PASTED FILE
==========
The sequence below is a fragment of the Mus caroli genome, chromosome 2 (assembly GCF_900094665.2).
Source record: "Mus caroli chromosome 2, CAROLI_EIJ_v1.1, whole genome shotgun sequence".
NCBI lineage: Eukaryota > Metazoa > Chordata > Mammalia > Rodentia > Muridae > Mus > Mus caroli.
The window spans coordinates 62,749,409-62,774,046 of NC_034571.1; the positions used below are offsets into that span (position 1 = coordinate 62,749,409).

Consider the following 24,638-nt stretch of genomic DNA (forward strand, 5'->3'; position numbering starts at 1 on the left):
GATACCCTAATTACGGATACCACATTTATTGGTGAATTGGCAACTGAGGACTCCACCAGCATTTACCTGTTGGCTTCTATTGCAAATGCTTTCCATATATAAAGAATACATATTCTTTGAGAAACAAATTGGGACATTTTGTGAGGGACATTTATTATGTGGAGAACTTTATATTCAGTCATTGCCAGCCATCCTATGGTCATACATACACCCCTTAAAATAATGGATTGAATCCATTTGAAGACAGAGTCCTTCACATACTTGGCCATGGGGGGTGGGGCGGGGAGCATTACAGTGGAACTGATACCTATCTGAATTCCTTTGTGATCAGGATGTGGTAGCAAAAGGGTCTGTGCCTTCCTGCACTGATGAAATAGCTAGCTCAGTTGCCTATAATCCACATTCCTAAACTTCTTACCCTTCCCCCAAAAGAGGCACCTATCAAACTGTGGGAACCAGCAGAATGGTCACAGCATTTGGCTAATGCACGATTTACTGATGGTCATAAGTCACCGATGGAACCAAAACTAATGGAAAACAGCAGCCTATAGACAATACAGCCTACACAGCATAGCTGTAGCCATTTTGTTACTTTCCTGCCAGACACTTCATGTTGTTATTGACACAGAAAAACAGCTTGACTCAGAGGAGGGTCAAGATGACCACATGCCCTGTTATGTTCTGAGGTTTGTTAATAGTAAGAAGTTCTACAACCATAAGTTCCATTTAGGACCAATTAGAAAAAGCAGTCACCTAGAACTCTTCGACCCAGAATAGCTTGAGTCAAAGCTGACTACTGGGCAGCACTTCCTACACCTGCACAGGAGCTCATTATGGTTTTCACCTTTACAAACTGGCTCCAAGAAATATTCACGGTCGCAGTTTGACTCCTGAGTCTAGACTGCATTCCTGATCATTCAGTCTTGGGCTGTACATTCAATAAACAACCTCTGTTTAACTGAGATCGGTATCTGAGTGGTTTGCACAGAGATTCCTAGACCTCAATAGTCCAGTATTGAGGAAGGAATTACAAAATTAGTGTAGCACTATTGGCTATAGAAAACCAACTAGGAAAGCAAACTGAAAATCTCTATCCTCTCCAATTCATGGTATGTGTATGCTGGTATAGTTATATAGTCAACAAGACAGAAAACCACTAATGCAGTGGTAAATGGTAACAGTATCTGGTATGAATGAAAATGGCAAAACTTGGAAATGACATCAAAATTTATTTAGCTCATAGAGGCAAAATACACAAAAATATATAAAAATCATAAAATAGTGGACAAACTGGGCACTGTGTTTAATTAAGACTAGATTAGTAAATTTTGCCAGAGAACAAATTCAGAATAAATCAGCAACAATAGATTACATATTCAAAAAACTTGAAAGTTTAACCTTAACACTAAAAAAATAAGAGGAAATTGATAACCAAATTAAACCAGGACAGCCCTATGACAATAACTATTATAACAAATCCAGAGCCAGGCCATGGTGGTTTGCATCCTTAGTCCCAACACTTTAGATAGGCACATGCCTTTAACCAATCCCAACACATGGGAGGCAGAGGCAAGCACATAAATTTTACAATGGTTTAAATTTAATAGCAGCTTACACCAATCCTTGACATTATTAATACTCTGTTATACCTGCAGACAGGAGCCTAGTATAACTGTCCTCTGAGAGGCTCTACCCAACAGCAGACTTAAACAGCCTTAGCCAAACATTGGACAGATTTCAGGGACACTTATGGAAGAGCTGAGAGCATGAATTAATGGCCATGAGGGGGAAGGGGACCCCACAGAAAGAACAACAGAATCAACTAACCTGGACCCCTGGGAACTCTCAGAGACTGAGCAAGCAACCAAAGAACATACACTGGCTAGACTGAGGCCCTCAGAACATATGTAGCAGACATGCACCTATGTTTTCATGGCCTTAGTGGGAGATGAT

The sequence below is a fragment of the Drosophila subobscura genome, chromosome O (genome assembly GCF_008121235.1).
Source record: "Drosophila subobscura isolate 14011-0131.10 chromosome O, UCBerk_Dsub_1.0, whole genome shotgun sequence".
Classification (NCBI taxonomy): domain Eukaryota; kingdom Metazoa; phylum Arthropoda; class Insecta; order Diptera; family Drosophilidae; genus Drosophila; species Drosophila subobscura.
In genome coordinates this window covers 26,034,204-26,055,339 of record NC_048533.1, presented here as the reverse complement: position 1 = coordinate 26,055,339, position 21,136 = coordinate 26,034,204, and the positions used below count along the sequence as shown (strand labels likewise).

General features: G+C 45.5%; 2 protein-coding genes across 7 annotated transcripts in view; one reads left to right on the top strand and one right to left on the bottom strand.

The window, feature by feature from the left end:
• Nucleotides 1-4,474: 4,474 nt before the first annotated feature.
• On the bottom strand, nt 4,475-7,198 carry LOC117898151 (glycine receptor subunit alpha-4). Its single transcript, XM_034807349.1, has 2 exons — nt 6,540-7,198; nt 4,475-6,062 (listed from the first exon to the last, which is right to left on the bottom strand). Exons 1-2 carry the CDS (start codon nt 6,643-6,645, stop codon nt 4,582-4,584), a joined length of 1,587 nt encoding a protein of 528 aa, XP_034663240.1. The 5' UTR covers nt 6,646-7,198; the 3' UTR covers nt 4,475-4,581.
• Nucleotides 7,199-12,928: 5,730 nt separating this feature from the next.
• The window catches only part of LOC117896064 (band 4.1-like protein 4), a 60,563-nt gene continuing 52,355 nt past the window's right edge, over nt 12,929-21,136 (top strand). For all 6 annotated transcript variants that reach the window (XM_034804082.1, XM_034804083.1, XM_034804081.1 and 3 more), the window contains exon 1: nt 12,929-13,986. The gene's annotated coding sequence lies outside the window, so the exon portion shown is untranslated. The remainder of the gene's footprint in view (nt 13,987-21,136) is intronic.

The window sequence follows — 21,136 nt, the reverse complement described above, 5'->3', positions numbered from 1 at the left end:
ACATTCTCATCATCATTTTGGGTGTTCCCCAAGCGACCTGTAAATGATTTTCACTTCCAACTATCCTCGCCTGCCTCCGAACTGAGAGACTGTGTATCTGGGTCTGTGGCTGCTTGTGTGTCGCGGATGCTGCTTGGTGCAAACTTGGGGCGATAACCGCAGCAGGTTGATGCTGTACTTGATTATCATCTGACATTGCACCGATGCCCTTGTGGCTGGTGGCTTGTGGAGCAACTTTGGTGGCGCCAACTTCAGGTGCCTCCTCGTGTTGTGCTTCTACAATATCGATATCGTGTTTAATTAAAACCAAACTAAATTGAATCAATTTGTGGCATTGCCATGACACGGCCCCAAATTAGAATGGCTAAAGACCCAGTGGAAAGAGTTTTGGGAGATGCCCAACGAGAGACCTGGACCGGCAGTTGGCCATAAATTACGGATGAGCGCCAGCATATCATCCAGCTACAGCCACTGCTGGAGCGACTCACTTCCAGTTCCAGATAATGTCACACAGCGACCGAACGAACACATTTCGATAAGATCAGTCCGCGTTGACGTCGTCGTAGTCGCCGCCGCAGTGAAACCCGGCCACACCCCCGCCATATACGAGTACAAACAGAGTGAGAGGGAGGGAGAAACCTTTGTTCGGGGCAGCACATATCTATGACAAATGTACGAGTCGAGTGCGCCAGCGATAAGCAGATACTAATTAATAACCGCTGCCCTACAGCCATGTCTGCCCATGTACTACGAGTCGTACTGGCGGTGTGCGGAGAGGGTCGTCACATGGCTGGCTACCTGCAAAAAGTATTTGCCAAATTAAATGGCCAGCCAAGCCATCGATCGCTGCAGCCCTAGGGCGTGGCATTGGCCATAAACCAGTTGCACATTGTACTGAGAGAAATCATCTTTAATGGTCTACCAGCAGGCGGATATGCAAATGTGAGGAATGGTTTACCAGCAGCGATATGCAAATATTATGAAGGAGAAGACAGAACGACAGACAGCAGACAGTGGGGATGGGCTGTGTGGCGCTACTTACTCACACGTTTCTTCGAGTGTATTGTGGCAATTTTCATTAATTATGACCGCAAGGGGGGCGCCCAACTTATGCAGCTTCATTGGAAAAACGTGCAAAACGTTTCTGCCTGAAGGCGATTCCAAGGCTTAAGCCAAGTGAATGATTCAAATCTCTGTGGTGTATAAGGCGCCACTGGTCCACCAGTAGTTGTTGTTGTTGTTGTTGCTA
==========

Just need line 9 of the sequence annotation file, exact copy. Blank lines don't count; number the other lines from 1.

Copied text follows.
Classification (NCBI taxonomy): domain Eukaryota; kingdom Metazoa; phylum Arthropoda; class Insecta; order Diptera; family Drosophilidae; genus Drosophila; species Drosophila subobscura.